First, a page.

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    Re: Wrapping an object with another in VB 2013

    That IS death by OO. A "constrained example that could not possibly hope to be complex enough to justify the architecture that is being demonstrated" is where the problem comes from. People have some OO design and therefore decide that every problem has to be stuffed into the design. It's a fine example of putting form over function, which is what leads to horribly complicated, overblown, OO heirarchy trees. Now, perhaps this is some kind of class exercise, but if so, what is the objective of the teaching? How to stuff square pegs into round holes, perhaps? How to confuse the students by asking them to inappropriately apply some principle?
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    PowerPoster Evil_Giraffe's Avatar
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    Re: Wrapping an object with another in VB 2013

    No, it's not Death by OO. It would be Death by OO if this sort of architecture was suggested for a problem if this complexity, but it's not being recommended for a problem of this complexity. It is simply demonstrating the moving parts of the approach on a highly simplified example so that the example does not get in the way of the code being demonstrated.

    If we were looking at a system with sufficient complexity to warrant such an approach, you'd be looking at several pages worth of forum posts just explaining the problem domain, and then a multi MLOC code post. Are you expecting to be able to learn the pattern being demonstrated from that?

    Either 1) Ignore the fact that the complexity of this example does not warrant the architecture being discussed and pretend that it is justified or 2) come up with a sufficiently complex example to justify it that can be concisely conveyed.

    Hard though it may be to believe, this approach does have some validity when you are dealing with complex domains.

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    Super Moderator Shaggy Hiker's Avatar
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    Re: Wrapping an object with another in VB 2013

    Actually, you are making quite an assumption when you assume that this is just a class exercise to demonstrate a technique. The OP stated up front that this is for a Java to VB conversion. It is possible that the OP found a solution to a class exercise written in Java, or it is possible that the the class is something about a comparison between Java and VB, but the latter seems improbable and the former not so likely.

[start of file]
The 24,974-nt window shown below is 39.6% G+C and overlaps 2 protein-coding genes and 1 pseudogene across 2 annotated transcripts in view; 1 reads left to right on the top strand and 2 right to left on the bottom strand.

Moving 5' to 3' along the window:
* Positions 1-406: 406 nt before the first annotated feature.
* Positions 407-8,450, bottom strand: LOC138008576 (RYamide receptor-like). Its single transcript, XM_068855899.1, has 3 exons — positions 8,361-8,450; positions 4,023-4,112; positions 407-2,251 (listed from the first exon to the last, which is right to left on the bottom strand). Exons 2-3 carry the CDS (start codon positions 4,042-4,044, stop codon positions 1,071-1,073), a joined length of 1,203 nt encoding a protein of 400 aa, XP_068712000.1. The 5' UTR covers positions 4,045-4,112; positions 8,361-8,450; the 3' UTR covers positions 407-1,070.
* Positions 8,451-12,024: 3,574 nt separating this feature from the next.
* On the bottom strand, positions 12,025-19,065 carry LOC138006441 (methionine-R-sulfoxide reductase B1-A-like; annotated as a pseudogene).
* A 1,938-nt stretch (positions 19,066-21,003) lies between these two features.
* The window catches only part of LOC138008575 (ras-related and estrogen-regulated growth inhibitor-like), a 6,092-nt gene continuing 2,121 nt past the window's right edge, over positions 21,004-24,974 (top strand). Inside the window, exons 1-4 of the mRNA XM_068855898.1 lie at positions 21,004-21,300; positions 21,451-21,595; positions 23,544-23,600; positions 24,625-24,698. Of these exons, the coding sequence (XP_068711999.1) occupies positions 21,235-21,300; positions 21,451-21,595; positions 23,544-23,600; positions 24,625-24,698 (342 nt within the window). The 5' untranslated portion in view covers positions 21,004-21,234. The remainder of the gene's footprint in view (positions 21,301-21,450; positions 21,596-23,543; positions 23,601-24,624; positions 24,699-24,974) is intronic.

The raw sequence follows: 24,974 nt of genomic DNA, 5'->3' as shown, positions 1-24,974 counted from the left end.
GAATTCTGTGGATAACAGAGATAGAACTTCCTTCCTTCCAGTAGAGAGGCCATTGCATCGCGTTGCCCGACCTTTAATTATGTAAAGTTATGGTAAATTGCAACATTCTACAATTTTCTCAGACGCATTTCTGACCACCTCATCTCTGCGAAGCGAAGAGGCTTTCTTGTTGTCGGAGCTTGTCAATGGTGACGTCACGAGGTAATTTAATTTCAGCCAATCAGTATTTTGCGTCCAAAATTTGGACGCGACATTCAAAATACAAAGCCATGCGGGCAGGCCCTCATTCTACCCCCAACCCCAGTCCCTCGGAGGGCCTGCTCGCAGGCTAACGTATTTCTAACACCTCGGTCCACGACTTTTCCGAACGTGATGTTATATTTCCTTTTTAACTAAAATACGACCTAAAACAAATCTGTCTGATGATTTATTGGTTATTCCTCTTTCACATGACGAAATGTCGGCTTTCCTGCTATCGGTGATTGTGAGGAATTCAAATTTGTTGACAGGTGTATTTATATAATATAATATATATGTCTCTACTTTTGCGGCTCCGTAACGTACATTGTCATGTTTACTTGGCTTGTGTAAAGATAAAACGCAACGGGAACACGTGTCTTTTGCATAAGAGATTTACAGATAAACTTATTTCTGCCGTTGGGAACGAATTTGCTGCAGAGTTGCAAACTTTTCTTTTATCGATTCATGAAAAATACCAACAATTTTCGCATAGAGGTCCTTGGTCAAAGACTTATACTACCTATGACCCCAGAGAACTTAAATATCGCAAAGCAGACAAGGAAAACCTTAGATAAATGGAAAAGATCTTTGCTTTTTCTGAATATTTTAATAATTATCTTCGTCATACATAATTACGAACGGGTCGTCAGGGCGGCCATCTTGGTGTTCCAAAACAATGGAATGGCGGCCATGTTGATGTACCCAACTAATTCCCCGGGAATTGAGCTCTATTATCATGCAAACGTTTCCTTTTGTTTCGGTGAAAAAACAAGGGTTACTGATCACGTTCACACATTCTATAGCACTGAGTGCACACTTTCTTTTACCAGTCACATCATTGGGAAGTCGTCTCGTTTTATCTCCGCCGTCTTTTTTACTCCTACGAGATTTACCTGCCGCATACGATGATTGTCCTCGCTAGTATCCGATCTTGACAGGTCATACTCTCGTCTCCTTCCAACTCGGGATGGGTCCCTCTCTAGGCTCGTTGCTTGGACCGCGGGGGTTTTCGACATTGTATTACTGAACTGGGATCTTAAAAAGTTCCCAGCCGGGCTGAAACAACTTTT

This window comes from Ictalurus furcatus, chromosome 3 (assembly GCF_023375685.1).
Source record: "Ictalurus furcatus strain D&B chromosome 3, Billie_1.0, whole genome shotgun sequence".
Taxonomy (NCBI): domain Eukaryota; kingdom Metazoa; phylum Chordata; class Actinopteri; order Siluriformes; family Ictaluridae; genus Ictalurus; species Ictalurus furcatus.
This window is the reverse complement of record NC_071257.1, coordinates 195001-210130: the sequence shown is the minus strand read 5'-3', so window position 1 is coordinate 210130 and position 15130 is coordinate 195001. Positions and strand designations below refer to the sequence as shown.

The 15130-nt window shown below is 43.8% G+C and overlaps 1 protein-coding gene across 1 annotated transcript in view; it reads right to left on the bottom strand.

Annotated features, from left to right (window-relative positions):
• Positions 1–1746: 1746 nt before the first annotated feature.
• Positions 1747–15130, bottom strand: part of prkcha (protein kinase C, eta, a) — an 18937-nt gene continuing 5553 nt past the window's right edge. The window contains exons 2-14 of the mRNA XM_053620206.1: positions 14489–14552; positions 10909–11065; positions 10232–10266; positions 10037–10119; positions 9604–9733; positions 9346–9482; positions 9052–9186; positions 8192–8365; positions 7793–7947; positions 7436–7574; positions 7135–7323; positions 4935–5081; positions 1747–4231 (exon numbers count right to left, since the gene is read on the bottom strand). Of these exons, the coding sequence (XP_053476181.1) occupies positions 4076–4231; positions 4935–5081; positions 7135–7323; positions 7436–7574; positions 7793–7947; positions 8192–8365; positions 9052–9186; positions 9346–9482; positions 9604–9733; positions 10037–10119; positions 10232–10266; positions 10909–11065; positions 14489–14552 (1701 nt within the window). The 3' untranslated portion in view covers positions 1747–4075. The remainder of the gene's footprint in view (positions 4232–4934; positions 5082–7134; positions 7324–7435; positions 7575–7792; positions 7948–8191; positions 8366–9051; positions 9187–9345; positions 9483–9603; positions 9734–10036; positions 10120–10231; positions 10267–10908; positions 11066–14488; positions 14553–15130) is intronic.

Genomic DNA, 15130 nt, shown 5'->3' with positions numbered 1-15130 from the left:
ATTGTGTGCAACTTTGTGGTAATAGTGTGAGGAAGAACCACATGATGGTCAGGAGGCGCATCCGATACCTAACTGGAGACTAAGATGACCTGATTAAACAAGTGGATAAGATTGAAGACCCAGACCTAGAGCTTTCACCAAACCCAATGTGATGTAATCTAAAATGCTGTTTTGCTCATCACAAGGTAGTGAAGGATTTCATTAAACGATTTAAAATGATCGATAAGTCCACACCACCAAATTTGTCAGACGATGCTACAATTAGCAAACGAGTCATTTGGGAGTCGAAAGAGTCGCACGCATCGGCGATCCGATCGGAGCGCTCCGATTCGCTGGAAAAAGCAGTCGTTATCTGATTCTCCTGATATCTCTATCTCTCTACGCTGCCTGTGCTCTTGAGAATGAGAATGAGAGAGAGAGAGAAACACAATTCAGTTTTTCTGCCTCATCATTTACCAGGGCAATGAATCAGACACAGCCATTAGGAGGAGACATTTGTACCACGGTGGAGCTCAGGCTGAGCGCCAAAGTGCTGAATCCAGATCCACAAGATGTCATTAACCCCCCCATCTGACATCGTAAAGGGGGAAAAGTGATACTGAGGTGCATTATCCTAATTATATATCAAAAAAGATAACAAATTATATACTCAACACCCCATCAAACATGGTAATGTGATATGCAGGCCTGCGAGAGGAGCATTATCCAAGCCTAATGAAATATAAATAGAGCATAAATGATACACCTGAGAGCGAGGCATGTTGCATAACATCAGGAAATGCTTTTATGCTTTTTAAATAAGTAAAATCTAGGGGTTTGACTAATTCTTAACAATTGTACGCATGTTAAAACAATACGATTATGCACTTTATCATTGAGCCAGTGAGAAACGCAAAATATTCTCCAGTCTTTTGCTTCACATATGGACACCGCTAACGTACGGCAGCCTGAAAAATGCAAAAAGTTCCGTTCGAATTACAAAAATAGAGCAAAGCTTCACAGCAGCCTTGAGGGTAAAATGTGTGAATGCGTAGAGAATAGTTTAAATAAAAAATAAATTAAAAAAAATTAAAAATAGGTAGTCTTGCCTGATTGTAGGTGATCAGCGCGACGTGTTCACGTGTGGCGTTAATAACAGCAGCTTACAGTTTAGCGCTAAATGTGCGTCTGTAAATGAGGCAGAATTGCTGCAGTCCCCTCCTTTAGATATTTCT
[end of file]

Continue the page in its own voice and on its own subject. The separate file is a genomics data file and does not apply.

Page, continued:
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    PowerPoster Evil_Giraffe's Avatar
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    Re: Wrapping an object with another in VB 2013

    I'm pretty sure it's attempting to translate the example from Head First Design Patterns book into VB, actually. There's definitely an example of the Factory Pattern involving making Pizzas, pretty sure it goes off the rails like this trying to demonstrate the Abstract Factory Pattern.

  8. #8
    Super Moderator Shaggy Hiker's Avatar
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    Re: Wrapping an object with another in VB 2013

    Wow. You recognize a question from a book? Frankly, that IS impressive. I haven't been reading enough books like that, but even if I did, I doubt I would have retained enough about some example to recognize it in a forum post.
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    Re: Wrapping an object with another in VB 2013

    Quote Originally Posted by Evil_Giraffe View Post
    I'm pretty sure it's attempting to translate the example from Head First Design Patterns book into VB, actually. There's definitely an example of the Factory Pattern involving making Pizzas, pretty sure it goes off the rails like this trying to demonstrate the Abstract Factory Pattern.
    Hi Giraffe, your correct. I am trying to use the patterns for my Pizza Shop assignment from Design Patters Head First and well spotted. I did question the complexity myself after reading the chapters then thought maybe things would become clearer with experience! Now actually having finished the book the OO complexity talked about here was simplified and a much simpler solution was reached. Maybe I should have completed the whole book before attempting my solution but hey at least I'm trying to understand what design patterns are and attempting to use them is my solutions. Like I said with experience I will have a much better understanding of what to use and when over time.

    Thanks